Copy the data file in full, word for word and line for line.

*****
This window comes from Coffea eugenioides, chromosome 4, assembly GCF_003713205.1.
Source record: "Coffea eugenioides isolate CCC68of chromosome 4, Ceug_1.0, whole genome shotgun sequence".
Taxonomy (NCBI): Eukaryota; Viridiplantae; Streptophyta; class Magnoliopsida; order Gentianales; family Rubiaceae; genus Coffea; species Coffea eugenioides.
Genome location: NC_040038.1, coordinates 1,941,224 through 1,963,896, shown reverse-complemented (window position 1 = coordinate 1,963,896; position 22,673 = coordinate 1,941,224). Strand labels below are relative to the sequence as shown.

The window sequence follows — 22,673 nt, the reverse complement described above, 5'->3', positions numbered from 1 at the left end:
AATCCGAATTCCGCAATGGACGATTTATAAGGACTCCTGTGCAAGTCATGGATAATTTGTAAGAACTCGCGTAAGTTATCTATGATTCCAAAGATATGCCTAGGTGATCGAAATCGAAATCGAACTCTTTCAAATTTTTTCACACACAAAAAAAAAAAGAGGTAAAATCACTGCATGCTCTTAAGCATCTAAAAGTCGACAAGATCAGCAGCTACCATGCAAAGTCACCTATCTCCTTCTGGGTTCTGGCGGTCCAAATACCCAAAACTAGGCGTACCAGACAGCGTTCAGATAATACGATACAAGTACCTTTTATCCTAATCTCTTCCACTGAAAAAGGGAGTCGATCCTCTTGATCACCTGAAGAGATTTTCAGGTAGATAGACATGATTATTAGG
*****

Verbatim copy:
This window comes from Coffea eugenioides, chromosome 4, assembly GCF_003713205.1.
Source record: "Coffea eugenioides isolate CCC68of chromosome 4, Ceug_1.0, whole genome shotgun sequence".
Taxonomy (NCBI): Eukaryota; Viridiplantae; Streptophyta; class Magnoliopsida; order Gentianales; family Rubiaceae; genus Coffea; species Coffea eugenioides.
Genome location: NC_040038.1, coordinates 1,941,224 through 1,963,896, shown reverse-complemented (window position 1 = coordinate 1,963,896; position 22,673 = coordinate 1,941,224). Strand labels below are relative to the sequence as shown.

The window sequence follows — 22,673 nt, the reverse complement described above, 5'->3', positions numbered from 1 at the left end:
AATCCGAATTCCGCAATGGACGATTTATAAGGACTCCTGTGCAAGTCATGGATAATTTGTAAGAACTCGCGTAAGTTATCTATGATTCCAAAGATATGCCTAGGTGATCGAAATCGAAATCGAACTCTTTCAAATTTTTTCACACACAAAAAAAAAAAGAGGTAAAATCACTGCATGCTCTTAAGCATCTAAAAGTCGACAAGATCAGCAGCTACCATGCAAAGTCACCTATCTCCTTCTGGGTTCTGGCGGTCCAAATACCCAAAACTAGGCGTACCAGACAGCGTTCAGATAATACGATACAAGTACCTTTTATCCTAATCTCTTCCACTGAAAAAGGGAGTCGATCCTCTTGATCACCTGAAGAGATTTTCAGGTAGATAGACATGATTATTAGG